Tyler: I know! I can’t remember if there was any reason I decided to omit the animals. I probably just forgot. If I did have a reason it was probably that drawing her surrounded by animals in every panel would have killed me and my drawing hand. I’m sure you’ve heard how comic artists feel about crowd scenes.
Yes, I remember vividly Brian Hurtt’s vexations with the hordes of owls in a scene in “The Sixth Gun.”
Tyler: Haha. Poor Brian.
Cullen: You guys. This is only going to make me write more panel descriptions with even MORE animals in them.
Odessa kind of took on a matronly appearance, or perhaps a boarding school head mistress. I liked the duality it gave her, in that she could play as this instructive and welcoming character, but later transform into someone that has to deliver harsh punishment…
Tyler: Yeah, I like that a lot too. I think as we learn more about the Family we are going to find that they all have some complex motivations. Some are petty and some are altruistic, but there’s a lot of contradictions within them that I think make them interesting.Continued below
Tyler: Exactly! That’s part of what makes them scary! They are like adults when you are a kid: extremely powerful and wildly arbitrary!
Cullen: And they are completely not human. I see them as these otherworldly creatures trapped in an earthly form. But their motivations and desires are completely alien to us.
And of course the final character in this scene is the Meeting Lodge itself. And here I’m curious about how much overlap there is between your layout and design phases, as I imagine they sort of feed off each other.
Tyler: It can be kind of a chicken and the egg problem; how do I layout the scene without knowing what the building looks like, but how do I design the building before I know how it relates to the story? Typically I’ll opt for doing the layouts first because I want to make sure that the design first and foremost works in service to the story.
For the Lodge I really only needed something impressive and magical looking. I think the script described it as looking like a southern plantation and that was it. So I referenced a bunch of plantation buildings. I found one in particular that had a weird looking silo thing right next to it, so I swiped that idea. Then I decided to make it red because it felt like it undermined the dignified air that most plantations tried to cultivate. It made it look a little evil and a little bawdy. And then to make things easy on myself, I decided that it was a magical building so the inside didn’t need to make sense in comparison to the outside, hence that super long hallway with no doors.
You certainly primed readers for that kind of flexible reality prior to Emmy’s entrance into the Lodge thanks to the way the scene is night ahead of her and daylight behind her.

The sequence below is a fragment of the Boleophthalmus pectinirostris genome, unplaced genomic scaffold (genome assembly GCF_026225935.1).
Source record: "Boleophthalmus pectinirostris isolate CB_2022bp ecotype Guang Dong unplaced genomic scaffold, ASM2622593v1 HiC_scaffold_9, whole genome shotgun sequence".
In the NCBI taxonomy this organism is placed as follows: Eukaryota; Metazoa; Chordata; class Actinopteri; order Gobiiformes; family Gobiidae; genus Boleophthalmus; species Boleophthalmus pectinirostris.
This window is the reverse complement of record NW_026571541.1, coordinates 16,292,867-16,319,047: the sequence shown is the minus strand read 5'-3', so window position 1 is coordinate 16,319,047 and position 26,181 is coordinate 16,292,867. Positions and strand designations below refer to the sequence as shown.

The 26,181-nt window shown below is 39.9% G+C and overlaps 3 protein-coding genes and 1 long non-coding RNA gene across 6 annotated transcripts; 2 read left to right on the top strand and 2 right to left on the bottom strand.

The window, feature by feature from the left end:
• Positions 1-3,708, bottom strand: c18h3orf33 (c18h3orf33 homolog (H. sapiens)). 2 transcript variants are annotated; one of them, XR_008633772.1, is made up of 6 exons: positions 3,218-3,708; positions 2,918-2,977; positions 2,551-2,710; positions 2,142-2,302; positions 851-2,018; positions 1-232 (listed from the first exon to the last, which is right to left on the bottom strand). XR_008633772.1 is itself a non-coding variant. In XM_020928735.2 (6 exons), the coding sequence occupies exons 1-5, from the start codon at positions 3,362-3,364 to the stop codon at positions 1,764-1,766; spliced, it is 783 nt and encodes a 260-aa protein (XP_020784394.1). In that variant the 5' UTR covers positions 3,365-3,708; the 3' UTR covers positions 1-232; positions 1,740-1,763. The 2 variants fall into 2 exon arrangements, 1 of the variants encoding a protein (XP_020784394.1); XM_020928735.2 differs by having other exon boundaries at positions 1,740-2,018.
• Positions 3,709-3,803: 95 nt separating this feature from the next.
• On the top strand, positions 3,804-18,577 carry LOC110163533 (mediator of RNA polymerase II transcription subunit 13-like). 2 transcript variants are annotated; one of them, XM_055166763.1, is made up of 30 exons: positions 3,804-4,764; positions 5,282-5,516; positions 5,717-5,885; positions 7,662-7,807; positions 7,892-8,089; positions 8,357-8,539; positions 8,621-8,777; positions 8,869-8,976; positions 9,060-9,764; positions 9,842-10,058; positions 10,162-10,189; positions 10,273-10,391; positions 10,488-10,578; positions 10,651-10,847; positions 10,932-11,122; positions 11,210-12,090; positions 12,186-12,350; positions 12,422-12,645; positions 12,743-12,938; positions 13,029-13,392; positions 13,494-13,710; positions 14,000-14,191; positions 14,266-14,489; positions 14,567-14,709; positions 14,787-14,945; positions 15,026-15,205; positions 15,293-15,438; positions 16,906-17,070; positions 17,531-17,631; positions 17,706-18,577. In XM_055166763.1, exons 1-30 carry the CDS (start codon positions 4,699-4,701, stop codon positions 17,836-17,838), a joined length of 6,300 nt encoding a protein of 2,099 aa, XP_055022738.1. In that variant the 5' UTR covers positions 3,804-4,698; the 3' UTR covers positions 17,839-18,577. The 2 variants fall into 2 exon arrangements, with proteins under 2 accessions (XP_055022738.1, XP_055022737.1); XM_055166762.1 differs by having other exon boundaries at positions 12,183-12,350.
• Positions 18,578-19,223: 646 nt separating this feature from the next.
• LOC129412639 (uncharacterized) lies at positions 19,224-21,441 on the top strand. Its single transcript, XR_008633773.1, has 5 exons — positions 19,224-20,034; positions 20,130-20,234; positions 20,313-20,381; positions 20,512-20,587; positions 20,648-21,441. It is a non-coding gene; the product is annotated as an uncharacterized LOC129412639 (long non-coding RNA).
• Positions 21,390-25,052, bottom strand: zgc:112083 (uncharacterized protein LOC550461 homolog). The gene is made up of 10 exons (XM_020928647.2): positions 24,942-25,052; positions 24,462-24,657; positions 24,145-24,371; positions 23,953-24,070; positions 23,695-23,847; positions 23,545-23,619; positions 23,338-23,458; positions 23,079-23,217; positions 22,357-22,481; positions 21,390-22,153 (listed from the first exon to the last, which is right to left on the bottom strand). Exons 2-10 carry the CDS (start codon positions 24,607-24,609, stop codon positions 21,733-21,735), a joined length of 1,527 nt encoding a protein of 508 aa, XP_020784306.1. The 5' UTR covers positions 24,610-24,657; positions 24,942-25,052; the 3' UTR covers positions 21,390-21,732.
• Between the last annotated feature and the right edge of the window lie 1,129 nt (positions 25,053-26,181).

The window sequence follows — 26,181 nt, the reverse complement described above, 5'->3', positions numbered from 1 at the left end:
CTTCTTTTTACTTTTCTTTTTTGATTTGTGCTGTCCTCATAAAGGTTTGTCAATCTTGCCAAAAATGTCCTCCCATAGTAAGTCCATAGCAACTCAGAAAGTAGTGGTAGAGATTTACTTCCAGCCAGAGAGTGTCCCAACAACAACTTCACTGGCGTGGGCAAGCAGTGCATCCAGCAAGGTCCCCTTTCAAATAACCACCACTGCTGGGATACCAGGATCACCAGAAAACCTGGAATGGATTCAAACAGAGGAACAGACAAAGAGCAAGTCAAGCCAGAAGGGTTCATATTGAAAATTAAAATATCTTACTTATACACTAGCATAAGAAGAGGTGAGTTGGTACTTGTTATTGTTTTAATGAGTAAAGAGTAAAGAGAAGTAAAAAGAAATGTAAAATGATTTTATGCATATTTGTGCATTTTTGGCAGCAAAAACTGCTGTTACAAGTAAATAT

The scratched-out paintings and photographs in that hall was one of my favorite details from this arc. Again, I can’t help but wonder who did it. And this is where I felt like the narration and images were doing too different jobs: the image says ‘this is creepy’ whereas the the narration says ‘this is familiar, you belong here.’
Tyler: Rad! That’s one of the best things that comics does: it can tell you two totally different things at the same time. It’s going to be fun if we ever work out how those faces got scratched out. It’s pretty clearly established that the Lodge appears of its own accord when it’s needed. Maybe it is also in charge of scratching out the faces when it needs to.
Oh, see my mind never even went there. It’s somehow even creepier if it’s the house that’s doing it.
So let’s talk about your pencils to inks to color. This is something I’m in awe of, and I love watching each new process video you post on YouTube. For the double-page spread over pages 17 and 18 in issue #14, I expect you must’ve been thinking about how to give that scene depth early only. You’ve created planes of depth, where the foreground characters are inked, and further back into the image the inks slip away and it’s all pencils and watercolor.
Tyler: It’s kind of a subtle thing I guess but when we are in the Lodge the environment is all pencil while the characters are inked. That was me sort of trying to make the place feel less tangible than the characters, maybe more magical.
That double page spread in particular took some time to develop a composition that worked. It’s one of those drawings that has to do a lot of stuff. It needs to clearly introduce all the characters, it needs to indicate relationships, and it needs to look kinda cool. And to top it off you have to deal with the physical gutter of the book running down the center of the image. The only thing I regret about that spread is that Willa has her back to us in that big panel. It would have been good to see her face, but I wanted it to look like these characters were all talking to each other just before Levi and Emmy came into the room and it would have been weird if they were all facing the same wall like in a studio sitcom. Haha.Continued below
Considering Mildred is there too, I like to think she’s front and center, and would be blocking everything except that she’s totally invisible.